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Jane and Dagg 'blacked-out' on pills


Cory Jane, New Zealand. Picture credit: Brendan Moran / SPORTSFILE

Cory Jane, New Zealand. Picture credit: Brendan Moran / SPORTSFILE

Cory Jane, New Zealand. Picture credit: Brendan Moran / SPORTSFILE

NEW ZEALAND winger Cory Jane has no memory of a 2011 World Cup drinking binge during which he and team-mate Israel Dagg were also under the influence of sleeping pills, and says he learned his lesson from the "scary" incident.

Jane and Dagg were reprimanded for the drinking session by team management at the time, which was before the All Blacks' quarter-final against Argentina.

It emerged last week, however, that they had also taken sleeping pills, prompting a public rebuke from the New Zealand Rugby Union.

Jane, who admitted to the drinking session during the World Cup, said he and Dagg had never intended to have a big night out before such an important game and mixing the sleeping pills with alcohol had affected them badly.

"We finished a massage and took two sleeping pills just to go back to the room to go to sleep, but we figured we needed to get something to eat and went to dinner and then they kicked in," Jane said at Wellington Hurricanes training on Monday.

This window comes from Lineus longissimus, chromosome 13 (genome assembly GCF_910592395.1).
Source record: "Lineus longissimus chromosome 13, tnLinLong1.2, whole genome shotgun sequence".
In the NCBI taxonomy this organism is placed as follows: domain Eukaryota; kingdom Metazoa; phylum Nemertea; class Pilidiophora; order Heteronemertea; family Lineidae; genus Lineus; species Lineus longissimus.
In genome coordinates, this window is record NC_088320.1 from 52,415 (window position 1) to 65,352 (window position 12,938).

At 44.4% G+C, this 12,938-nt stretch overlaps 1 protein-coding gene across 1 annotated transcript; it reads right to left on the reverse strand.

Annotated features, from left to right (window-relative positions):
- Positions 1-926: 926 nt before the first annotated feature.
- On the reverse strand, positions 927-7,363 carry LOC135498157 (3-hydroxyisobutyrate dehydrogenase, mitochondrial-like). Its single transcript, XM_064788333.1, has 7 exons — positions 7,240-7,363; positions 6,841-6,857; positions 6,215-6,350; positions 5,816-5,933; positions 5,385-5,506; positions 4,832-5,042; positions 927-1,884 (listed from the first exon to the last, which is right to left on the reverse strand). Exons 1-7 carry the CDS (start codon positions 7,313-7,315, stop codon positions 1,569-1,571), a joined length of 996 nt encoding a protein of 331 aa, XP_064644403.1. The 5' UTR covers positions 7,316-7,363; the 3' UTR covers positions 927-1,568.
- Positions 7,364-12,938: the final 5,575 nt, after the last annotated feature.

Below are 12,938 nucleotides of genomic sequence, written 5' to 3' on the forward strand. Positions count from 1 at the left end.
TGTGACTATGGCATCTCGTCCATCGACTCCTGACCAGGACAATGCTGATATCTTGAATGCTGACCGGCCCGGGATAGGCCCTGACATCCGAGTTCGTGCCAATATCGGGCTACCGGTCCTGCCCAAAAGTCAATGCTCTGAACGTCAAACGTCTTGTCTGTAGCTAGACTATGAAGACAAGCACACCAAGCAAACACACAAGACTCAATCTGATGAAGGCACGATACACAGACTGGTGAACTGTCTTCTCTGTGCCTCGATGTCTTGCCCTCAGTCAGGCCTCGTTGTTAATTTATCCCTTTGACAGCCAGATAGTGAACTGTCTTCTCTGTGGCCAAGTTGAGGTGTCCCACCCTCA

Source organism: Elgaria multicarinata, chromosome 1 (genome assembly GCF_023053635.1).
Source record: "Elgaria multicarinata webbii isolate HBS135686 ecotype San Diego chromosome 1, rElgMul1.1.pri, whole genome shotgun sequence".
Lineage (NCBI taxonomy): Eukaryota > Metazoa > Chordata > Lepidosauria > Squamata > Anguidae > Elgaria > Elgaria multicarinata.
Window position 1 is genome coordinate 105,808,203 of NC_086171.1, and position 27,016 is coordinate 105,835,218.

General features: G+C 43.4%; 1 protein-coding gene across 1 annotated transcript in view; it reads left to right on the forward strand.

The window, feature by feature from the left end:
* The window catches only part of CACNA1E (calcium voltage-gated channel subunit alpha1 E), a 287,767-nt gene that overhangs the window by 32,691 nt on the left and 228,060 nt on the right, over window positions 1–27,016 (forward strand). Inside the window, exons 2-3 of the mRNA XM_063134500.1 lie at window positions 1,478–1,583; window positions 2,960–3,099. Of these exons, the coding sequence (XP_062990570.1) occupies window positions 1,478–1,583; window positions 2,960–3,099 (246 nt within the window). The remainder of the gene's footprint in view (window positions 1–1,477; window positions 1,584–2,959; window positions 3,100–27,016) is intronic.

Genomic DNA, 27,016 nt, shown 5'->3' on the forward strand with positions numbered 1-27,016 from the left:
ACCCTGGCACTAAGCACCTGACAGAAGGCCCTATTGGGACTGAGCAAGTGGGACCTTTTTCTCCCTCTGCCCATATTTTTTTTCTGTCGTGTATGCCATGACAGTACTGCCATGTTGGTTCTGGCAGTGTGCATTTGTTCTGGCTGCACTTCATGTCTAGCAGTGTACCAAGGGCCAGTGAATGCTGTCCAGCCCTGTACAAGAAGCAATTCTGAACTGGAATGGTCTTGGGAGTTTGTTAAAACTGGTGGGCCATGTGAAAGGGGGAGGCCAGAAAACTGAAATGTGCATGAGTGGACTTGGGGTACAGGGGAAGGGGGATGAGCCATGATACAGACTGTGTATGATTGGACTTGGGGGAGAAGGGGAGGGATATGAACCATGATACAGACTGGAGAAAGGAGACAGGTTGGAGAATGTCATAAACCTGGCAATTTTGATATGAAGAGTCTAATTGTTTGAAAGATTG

"I woke up the next day, went to training, had a good training, and then got told afterwards we'd gone out.

"I didn't even know we'd gone out. All I remember is getting something for dinner then waking up the next morning."

Jane described the incident as "embarrassing" and "scary".

"Yep, I learned my lesson," he added. "It's scary not knowing I did anything that night, waking up thinking I had a brilliant sleep, that's scary."

The abuse of prescription drugs has been a hot issue in New Zealand after the country's rugby league governing body said it was investigating the national team after last year's World Cup in England.

Local media have reported the mixing of sleeping pills and energy drinks creates a feeling similar to that of illicit drugs, though Jane added that was not their intent.

"There was no mixing with energy drinks, no thought of going to the pub and drinking and partying," he added. "We happened to go out quickly to get something to eat and they kicked in and we were on autopilot.

"If I had to tell people, I'd say 'don't do it'. If you are going to take sleeping pills, jump in bed."